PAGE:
We’re baaack! And going through the usual post-trip activities—fighting jet lag, getting back into a routine, planning the next adventure, etc. It is never easy coming home. But unless you are going sell everything you own and become a nomad, it is a necessary part of travel. I have arrived home with an arsenal of Australia travel tips and tricks that I am excited to share with you.
Australia is a big, wonderful country. I saw things found nowhere else on earth, ate interesting food such as kangaroo, emu and crocodile, and managed to try every flavor of Bundaberg soda. However, even as I did my best to experience everything Australia has to offer, from the beginning of the trip it was fairly obvious that this country is not all that foreign. Honestly, it was one of the easiest places I have ever traveled to. If the flight wasn’t so gosh darn awful, I would recommend it to more first-time travelers.
Australia Travel Tips
That said, there are some definite differences that remind you you’re not at home. While the information is fresh in my mind, I figured I would share some of those differences. Below are my tips for U.S. travelers visiting Australia:
Tip: Stay to the left!
Whether you are driving, riding an escalator or walking on the sidewalk, stay to the left. Staying left will not be your natural inclination, but it will get easier the longer you are there. This is especially important if you are driving a car. A priest on our flight over told us that when it comes to roundabouts (which Australia is the king of), you want to look right and go left—a very good thing to say over and over again while you are driving.
Tip: Know when you have the right of way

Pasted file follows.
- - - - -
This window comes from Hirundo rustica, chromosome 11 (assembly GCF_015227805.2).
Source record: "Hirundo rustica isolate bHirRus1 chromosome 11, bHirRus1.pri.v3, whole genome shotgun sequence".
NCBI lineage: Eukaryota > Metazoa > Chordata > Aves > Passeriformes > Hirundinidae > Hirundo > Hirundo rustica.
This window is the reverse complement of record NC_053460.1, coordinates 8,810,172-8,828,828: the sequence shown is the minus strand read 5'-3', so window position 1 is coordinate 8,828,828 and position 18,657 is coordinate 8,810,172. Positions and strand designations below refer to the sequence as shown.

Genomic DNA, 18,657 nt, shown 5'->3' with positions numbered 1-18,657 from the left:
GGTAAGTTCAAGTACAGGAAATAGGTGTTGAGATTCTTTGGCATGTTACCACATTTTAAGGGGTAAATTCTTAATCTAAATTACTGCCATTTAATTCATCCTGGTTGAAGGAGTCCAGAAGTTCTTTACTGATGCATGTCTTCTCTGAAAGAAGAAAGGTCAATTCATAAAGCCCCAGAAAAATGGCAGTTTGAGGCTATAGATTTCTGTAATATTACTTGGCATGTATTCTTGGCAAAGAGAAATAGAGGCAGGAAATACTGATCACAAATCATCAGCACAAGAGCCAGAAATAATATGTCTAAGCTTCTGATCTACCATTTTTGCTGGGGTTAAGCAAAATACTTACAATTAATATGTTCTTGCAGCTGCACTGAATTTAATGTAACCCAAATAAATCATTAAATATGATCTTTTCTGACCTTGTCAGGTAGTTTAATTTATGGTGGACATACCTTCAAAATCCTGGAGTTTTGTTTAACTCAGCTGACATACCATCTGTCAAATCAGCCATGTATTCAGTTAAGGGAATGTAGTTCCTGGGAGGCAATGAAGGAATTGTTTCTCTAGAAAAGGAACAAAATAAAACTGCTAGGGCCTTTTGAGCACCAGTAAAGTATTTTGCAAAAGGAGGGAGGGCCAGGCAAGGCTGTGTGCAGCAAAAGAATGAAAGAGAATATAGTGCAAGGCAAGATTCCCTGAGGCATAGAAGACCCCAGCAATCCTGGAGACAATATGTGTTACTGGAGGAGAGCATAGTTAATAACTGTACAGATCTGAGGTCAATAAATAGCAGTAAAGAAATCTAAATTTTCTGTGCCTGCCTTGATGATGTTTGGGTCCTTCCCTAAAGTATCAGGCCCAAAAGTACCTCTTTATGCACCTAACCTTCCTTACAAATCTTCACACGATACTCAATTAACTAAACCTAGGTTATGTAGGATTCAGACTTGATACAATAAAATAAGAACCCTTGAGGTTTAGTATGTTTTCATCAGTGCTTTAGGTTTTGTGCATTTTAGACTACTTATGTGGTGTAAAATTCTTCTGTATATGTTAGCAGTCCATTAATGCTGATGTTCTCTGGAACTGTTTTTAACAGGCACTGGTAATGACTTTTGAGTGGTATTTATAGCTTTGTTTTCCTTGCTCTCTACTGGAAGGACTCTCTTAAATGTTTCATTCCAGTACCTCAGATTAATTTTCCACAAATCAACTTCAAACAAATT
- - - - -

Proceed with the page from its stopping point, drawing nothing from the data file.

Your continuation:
In Australia, most of the time, pedestrians do not have the right of way. This is very different from how we walk and drive in the U.S., but it is an important point to remember. It actually makes more sense. After all, it is much easier for a person to stop than it is for a car. But we have been raised to do the opposite here in the states. If you are walking in Australia, make sure there are no cars coming before you cross the street. Those cars will not stop for you, even if you are standing at a crosswalk. And if you are driving in Australia, do not stop for pedestrians (unless explicitly instructed to). They are not expecting you to stop and you may cause an accident with the vehicles behind you if you do.
Tip: Fill up your vehicle the old fashioned way
Remember how you used fill up your car and then go inside to pay? Well that practice is still alive and well in Australia. Every place we filled up, we paid for it afterwards. (This is due in part to retro-looking pumps with no way to pay by credit card.) Also, do not call it gas or a gas station. In Australia, they call it petrol and you fill your vehicle up at a petrol station.
Tip: Learn to speak Australian
They speak English in Australia, but they sometimes use different words than we do here. Examples: arugula is rocket, a pepper is a capsicum, fries are chips and a cookie is a biscuit. If you speak fluent British, you will probably be fine. Also, Australians love nicknames. If something is longer than one syllable, it probably gets referred to by a nickname. Example: McDonald’s is Macca’s, Tasmania is Tassie, Bundaberg is Bundy, Fremantle is Freo, etc. and so on.
Tip: Learn the metric system
I hate that the U.S. never adopted the metric system. The rest of the world, including Australia, did and I really wish we had jumped on that bandwagon. Oh well. There is not much I can do about it now, other than educate myself on the metric system. I am finally becoming familiar with temperatures in Celsius and distances in kilometers. It is not a natural conversion in my head, but it is progress and it makes traveling internationally a whole lot easier.
Tip: Save, save, save